2.4.3. Weaponization

The weaponization may be manifested in many forms, including web application exploitation, watering hole attacks, compound document vulnerabilities (delivered in PDF, Office or other document formats), off-the-shelf or custom malware (downloaded for reuse or purchased). These are generally prepared with opportunistic or very specific intelligence. The intruder creates remote access malware weapons, such as a virus or worm, tailored to one or more vulnerabilities, coupling a remote access Trojan with an exploit into a deliverable payload. Increasingly, data files such as Microsoft Office documents or Adobe PDF files have been used as a weapon
platform, spawning attacks on other computers.

2.4.4. Exploitation: Access and escalation

Now when the weaknesses in the target network are identified, the next step will be gaining secret access via using of exploit and escalating to moving through the network. In almost all such cases, privileged access is required, since it allows attackers to move freely within the environment. Rainbow Tables and similar tools help intruders steal credentials, escalate privileges to admin, and then get into any system on the network that is accessible via the administrator account. Once the attackers gain elevated privileges, the network is effectively taken over and “owned” by them.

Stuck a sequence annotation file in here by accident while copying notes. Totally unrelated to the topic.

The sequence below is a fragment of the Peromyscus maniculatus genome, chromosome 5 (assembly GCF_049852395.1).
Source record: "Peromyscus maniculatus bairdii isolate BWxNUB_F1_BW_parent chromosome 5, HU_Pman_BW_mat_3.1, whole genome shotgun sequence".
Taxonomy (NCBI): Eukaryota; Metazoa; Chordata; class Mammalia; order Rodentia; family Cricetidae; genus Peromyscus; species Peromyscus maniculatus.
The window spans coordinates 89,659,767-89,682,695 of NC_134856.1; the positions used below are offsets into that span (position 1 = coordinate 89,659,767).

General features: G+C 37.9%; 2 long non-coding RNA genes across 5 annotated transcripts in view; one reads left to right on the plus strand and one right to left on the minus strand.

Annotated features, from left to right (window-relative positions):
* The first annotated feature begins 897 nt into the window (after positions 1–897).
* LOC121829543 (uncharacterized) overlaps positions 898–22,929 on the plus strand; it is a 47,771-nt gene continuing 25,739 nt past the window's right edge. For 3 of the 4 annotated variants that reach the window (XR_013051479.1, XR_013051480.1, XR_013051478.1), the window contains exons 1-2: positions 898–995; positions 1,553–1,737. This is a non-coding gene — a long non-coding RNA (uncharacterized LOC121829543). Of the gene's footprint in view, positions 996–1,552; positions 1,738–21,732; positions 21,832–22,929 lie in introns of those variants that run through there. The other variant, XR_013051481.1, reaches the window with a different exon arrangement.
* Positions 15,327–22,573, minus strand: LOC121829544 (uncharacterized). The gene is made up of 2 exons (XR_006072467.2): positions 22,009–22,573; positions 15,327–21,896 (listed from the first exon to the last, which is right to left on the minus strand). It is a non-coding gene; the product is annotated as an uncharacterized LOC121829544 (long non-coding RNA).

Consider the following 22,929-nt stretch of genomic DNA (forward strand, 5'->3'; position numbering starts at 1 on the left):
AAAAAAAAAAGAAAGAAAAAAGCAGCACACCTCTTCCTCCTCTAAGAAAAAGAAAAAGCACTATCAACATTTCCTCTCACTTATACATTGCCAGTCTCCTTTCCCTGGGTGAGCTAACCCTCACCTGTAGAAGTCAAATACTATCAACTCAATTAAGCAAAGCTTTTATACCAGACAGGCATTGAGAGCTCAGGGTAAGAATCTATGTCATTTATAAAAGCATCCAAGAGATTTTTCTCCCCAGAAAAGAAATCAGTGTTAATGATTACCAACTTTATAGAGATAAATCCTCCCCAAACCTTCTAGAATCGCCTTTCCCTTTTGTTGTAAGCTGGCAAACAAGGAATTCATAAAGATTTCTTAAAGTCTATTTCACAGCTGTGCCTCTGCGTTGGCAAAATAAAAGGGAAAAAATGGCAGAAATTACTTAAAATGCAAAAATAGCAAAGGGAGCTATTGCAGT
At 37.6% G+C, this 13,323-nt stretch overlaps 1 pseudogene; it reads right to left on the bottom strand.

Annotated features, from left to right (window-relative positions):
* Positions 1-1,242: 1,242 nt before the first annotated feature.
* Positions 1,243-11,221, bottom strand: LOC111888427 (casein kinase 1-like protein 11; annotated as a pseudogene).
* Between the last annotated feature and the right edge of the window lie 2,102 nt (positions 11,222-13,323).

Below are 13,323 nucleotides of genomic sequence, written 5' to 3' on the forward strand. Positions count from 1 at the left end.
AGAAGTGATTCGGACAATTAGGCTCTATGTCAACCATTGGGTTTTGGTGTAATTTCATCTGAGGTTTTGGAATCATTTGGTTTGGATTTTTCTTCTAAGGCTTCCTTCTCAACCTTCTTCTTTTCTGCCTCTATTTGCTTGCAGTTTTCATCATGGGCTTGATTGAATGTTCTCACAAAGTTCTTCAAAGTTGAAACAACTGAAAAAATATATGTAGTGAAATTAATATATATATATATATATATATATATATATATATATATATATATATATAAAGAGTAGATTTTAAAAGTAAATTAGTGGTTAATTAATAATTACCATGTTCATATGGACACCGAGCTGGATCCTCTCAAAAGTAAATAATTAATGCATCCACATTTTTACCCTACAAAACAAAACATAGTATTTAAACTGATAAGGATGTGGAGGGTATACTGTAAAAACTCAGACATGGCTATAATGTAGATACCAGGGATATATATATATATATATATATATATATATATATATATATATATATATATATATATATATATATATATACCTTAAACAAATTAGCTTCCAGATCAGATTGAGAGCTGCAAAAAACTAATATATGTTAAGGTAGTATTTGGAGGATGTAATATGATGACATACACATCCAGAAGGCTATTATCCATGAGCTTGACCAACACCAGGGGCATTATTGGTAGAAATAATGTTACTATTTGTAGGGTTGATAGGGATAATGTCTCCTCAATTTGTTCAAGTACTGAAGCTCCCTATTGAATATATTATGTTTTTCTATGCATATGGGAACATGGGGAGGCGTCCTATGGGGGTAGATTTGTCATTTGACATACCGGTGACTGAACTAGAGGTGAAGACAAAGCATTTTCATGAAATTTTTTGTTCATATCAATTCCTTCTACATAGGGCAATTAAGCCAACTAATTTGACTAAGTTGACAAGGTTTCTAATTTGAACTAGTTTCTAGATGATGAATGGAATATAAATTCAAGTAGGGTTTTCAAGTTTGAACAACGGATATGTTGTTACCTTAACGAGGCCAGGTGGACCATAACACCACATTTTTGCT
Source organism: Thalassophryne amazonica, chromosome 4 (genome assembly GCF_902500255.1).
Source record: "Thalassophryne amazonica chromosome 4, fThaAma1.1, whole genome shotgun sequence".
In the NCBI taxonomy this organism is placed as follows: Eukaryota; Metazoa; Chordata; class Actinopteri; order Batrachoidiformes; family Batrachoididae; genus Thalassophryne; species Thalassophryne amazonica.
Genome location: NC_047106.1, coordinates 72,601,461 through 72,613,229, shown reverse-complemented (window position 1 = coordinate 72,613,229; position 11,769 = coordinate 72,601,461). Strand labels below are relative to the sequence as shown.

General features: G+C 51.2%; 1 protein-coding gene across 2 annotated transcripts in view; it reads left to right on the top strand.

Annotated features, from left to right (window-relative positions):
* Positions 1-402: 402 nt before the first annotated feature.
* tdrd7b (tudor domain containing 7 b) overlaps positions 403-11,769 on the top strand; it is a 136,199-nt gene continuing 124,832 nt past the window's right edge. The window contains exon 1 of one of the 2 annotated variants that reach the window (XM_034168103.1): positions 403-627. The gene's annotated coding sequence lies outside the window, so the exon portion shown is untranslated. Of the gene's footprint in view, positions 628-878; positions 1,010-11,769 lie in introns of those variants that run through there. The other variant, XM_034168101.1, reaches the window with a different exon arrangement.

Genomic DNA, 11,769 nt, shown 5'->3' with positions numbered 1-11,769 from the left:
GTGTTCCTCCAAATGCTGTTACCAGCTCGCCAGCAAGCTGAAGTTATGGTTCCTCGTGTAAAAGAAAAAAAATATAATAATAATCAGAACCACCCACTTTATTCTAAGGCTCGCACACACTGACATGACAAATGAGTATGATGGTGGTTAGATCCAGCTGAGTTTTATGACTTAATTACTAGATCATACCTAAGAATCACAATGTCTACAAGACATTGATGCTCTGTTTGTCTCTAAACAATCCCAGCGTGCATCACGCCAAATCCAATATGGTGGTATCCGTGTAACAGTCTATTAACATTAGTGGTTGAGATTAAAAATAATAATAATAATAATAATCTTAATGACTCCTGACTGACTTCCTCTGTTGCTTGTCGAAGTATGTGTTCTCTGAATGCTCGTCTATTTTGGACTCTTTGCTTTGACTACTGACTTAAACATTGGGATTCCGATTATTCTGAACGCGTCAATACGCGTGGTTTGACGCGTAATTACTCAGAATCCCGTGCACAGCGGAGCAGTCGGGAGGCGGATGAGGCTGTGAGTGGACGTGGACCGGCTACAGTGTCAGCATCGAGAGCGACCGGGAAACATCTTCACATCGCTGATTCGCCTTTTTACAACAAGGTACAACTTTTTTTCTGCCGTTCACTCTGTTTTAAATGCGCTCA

2.4.5. Exfiltration

After obtaining the freedom to move around the network, attackers have a chance to access systems containing the organization’s most sensitive data. They may extract it for any purpose. However, the intruders’ activity is not limited by stealing, since they can also modify or erase files on the compromised systems.

2.4.6. Sustainment

After gaining unrestricted access through the target network, the attackers are practicing sustainment (staying in place quietly). Pursuing this objective, the hackers may secretly install malicious software like rootkits enabling their further revisits. Using the previously acquired elevated privileges, they cease relying on a single access point and can come and go at any time.

2.4.7. Assault

Fortunately, this step does not accompany each cyberattack. The assault is classified as the stage of an attack when the things are becoming particularly nasty. At this time hackers might alter the victim’s hardware functionality, or may disable it entirely. The Stuxnet attack on Iran’s critical